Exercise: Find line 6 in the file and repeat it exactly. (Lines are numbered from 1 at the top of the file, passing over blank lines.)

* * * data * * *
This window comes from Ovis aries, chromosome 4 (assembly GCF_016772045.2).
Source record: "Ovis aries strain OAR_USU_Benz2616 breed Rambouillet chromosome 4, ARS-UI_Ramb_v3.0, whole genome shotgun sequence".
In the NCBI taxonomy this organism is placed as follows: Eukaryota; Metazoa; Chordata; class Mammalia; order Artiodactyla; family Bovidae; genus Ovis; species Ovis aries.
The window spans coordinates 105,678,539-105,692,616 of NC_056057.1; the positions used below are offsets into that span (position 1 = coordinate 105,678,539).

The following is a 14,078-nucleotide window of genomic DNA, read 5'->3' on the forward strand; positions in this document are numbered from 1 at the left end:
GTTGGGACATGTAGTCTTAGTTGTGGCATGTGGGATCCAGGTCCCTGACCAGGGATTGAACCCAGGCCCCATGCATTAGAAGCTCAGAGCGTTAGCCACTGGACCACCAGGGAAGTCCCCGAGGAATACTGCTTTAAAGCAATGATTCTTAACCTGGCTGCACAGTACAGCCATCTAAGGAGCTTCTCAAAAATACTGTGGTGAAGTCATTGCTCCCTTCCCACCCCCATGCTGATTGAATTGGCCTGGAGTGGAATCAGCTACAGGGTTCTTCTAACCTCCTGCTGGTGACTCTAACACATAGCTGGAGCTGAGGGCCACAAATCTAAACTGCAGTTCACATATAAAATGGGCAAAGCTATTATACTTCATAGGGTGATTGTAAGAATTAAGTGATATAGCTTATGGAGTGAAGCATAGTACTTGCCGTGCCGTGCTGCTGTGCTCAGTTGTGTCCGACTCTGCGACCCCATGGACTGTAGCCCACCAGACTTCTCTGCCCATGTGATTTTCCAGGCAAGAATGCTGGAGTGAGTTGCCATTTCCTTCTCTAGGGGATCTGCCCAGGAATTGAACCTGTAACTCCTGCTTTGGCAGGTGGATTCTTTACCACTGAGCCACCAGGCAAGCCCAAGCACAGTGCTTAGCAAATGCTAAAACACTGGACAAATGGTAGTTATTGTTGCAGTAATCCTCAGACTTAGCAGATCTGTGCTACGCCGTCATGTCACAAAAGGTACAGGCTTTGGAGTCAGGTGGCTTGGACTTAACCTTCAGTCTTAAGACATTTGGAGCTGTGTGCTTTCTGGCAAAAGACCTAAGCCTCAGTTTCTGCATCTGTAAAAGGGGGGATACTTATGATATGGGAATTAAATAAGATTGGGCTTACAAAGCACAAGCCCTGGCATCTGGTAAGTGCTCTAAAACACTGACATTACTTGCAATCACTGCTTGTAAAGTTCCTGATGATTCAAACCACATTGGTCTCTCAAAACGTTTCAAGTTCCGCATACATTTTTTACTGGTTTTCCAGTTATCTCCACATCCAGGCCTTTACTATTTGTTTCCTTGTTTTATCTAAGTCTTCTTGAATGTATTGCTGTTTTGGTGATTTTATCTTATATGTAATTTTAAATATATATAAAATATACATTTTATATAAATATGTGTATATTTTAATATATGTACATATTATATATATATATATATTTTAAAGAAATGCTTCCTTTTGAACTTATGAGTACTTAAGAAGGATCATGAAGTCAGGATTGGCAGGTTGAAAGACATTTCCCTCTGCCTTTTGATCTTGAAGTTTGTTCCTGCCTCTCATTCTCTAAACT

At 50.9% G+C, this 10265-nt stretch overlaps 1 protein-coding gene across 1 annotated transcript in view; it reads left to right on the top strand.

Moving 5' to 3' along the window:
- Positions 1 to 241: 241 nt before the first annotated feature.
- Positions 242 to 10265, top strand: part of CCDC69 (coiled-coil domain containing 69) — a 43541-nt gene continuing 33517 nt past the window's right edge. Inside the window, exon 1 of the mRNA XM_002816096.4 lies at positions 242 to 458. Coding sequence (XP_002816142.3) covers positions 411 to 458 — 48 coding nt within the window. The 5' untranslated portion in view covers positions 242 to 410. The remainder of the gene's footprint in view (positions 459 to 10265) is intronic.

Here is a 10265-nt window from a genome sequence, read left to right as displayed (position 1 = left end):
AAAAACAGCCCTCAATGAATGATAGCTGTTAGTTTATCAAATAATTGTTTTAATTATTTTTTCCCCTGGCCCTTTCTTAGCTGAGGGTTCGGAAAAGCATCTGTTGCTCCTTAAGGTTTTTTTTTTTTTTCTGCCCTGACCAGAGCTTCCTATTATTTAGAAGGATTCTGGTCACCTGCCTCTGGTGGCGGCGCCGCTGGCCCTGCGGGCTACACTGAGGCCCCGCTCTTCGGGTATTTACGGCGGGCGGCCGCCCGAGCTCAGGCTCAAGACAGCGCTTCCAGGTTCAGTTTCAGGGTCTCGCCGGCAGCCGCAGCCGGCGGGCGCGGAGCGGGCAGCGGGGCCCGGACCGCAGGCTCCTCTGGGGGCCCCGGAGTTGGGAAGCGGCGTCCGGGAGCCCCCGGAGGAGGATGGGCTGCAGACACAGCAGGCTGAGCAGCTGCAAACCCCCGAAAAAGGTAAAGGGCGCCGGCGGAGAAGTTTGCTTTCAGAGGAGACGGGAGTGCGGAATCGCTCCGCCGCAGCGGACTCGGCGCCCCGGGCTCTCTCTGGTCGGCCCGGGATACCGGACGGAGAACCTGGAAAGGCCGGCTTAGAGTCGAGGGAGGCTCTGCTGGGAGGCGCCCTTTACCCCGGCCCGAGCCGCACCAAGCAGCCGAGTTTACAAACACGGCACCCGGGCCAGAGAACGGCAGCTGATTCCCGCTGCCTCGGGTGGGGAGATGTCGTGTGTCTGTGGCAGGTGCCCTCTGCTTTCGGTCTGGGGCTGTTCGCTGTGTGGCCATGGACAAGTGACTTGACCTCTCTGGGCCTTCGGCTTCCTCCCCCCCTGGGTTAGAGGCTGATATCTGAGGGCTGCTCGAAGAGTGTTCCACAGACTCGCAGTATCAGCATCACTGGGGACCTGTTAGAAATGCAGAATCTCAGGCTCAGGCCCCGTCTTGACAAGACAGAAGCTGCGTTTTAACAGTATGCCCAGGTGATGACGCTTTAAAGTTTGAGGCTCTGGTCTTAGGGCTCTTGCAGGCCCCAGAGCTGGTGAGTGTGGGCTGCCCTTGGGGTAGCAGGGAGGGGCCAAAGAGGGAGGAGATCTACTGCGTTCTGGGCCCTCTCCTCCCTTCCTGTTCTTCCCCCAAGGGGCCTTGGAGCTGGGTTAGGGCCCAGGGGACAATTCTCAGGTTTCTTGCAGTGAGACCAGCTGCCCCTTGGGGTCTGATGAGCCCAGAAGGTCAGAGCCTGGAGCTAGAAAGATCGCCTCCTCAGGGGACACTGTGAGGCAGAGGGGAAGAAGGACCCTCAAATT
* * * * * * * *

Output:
GTTGGGACATGTAGTCTTAGTTGTGGCATGTGGGATCCAGGTCCCTGACCAGGGATTGAACCCAGGCCCCATGCATTAGAAGCTCAGAGCGTTAGCCACTGGACCACCAGGGAAGTCCCCGAGGAATACTGCTTTAAAGCAATGATTCTTAACCTGGCTGCACAGTACAGCCATCTAAGGAGCTTCTCAAAAATACTGTGGTGAAGTCATTGCTCCCTTCCCACCCCCATGCTGATTGAATTGGCCTGGAGTGGAATCAGCTACAGGGTTCTTCTAACCTCCTGCTGGTGACTCTAACACATAGCTGGAGCTGAGGGCCACAAATCTAAACTGCAGTTCACATATAAAATGGGCAAAGCTATTATACTTCATAGGGTGATTGTAAGAATTAAGTGATATAGCTTATGGAGTGAAGCATAGTACTTGCCGTGCCGTGCTGCTGTGCTCAGTTGTGTCCGACTCTGCGACCCCATGGACTGTAGCCCACCAGACTTCTCTGCCCATGTGATTTTCCAGGCAAGAATGCTGGAGTGAGTTGCCATTTCCTTCTCTAGGGGATCTGCCCAGGAATTGAACCTGTAACTCCTGCTTTGGCAGGTGGATTCTTTACCACTGAGCCACCAGGCAAGCCCAAGCACAGTGCTTAGCAAATGCTAAAACACTGGACAAATGGTAGTTATTGTTGCAGTAATCCTCAGACTTAGCAGATCTGTGCTACGCCGTCATGTCACAAAAGGTACAGGCTTTGGAGTCAGGTGGCTTGGACTTAACCTTCAGTCTTAAGACATTTGGAGCTGTGTGCTTTCTGGCAAAAGACCTAAGCCTCAGTTTCTGCATCTGTAAAAGGGGGGATACTTATGATATGGGAATTAAATAAGATTGGGCTTACAAAGCACAAGCCCTGGCATCTGGTAAGTGCTCTAAAACACTGACATTACTTGCAATCACTGCTTGTAAAGTTCCTGATGATTCAAACCACATTGGTCTCTCAAAACGTTTCAAGTTCCGCATACATTTTTTACTGGTTTTCCAGTTATCTCCACATCCAGGCCTTTACTATTTGTTTCCTTGTTTTATCTAAGTCTTCTTGAATGTATTGCTGTTTTGGTGATTTTATCTTATATGTAATTTTAAATATATATAAAATATACATTTTATATAAATATGTGTATATTTTAATATATGTACATATTATATATATATATATATTTTAAAGAAATGCTTCCTTTTGAACTTATGAGTACTTAAGAAGGATCATGAAGTCAGGATTGGCAGGTTGAAAGACATTTCCCTCTGCCTTTTGATCTTGAAGTTTGTTCCTGCCTCTCATTCTCTAAACT